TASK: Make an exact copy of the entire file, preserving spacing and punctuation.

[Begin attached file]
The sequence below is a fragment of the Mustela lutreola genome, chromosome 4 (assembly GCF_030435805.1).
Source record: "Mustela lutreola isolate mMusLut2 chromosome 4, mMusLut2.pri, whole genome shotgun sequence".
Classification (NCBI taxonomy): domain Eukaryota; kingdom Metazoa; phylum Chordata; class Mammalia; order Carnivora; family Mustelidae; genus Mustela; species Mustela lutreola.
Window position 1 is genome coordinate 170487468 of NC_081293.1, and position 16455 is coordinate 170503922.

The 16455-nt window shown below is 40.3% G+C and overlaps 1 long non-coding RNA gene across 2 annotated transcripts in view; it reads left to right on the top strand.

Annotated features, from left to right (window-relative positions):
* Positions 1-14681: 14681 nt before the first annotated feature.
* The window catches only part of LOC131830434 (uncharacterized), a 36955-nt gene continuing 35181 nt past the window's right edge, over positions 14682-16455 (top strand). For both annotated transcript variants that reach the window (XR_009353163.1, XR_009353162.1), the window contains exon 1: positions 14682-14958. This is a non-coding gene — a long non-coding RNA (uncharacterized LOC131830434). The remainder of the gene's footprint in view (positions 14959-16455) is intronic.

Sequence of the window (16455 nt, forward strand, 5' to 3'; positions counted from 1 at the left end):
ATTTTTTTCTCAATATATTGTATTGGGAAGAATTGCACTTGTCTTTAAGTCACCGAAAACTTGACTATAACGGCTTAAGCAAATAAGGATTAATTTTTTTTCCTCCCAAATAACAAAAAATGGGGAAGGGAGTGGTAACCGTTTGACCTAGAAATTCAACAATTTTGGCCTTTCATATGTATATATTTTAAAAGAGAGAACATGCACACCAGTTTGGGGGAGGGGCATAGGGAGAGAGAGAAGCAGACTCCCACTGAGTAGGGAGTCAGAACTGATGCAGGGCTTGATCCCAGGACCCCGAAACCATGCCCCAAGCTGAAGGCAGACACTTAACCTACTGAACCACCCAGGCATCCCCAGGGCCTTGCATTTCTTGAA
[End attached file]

The sequence below is a fragment of the Mustela lutreola genome, chromosome 4 (assembly GCF_030435805.1).
Source record: "Mustela lutreola isolate mMusLut2 chromosome 4, mMusLut2.pri, whole genome shotgun sequence".
Classification (NCBI taxonomy): domain Eukaryota; kingdom Metazoa; phylum Chordata; class Mammalia; order Carnivora; family Mustelidae; genus Mustela; species Mustela lutreola.
Window position 1 is genome coordinate 170487468 of NC_081293.1, and position 16455 is coordinate 170503922.

The 16455-nt window shown below is 40.3% G+C and overlaps 1 long non-coding RNA gene across 2 annotated transcripts in view; it reads left to right on the top strand.

Annotated features, from left to right (window-relative positions):
* Positions 1-14681: 14681 nt before the first annotated feature.
* The window catches only part of LOC131830434 (uncharacterized), a 36955-nt gene continuing 35181 nt past the window's right edge, over positions 14682-16455 (top strand). For both annotated transcript variants that reach the window (XR_009353163.1, XR_009353162.1), the window contains exon 1: positions 14682-14958. This is a non-coding gene — a long non-coding RNA (uncharacterized LOC131830434). The remainder of the gene's footprint in view (positions 14959-16455) is intronic.

Sequence of the window (16455 nt, forward strand, 5' to 3'; positions counted from 1 at the left end):
ATTTTTTTCTCAATATATTGTATTGGGAAGAATTGCACTTGTCTTTAAGTCACCGAAAACTTGACTATAACGGCTTAAGCAAATAAGGATTAATTTTTTTTCCTCCCAAATAACAAAAAATGGGGAAGGGAGTGGTAACCGTTTGACCTAGAAATTCAACAATTTTGGCCTTTCATATGTATATATTTTAAAAGAGAGAACATGCACACCAGTTTGGGGGAGGGGCATAGGGAGAGAGAGAAGCAGACTCCCACTGAGTAGGGAGTCAGAACTGATGCAGGGCTTGATCCCAGGACCCCGAAACCATGCCCCAAGCTGAAGGCAGACACTTAACCTACTGAACCACCCAGGCATCCCCAGGGCCTTGCATTTCTTGAA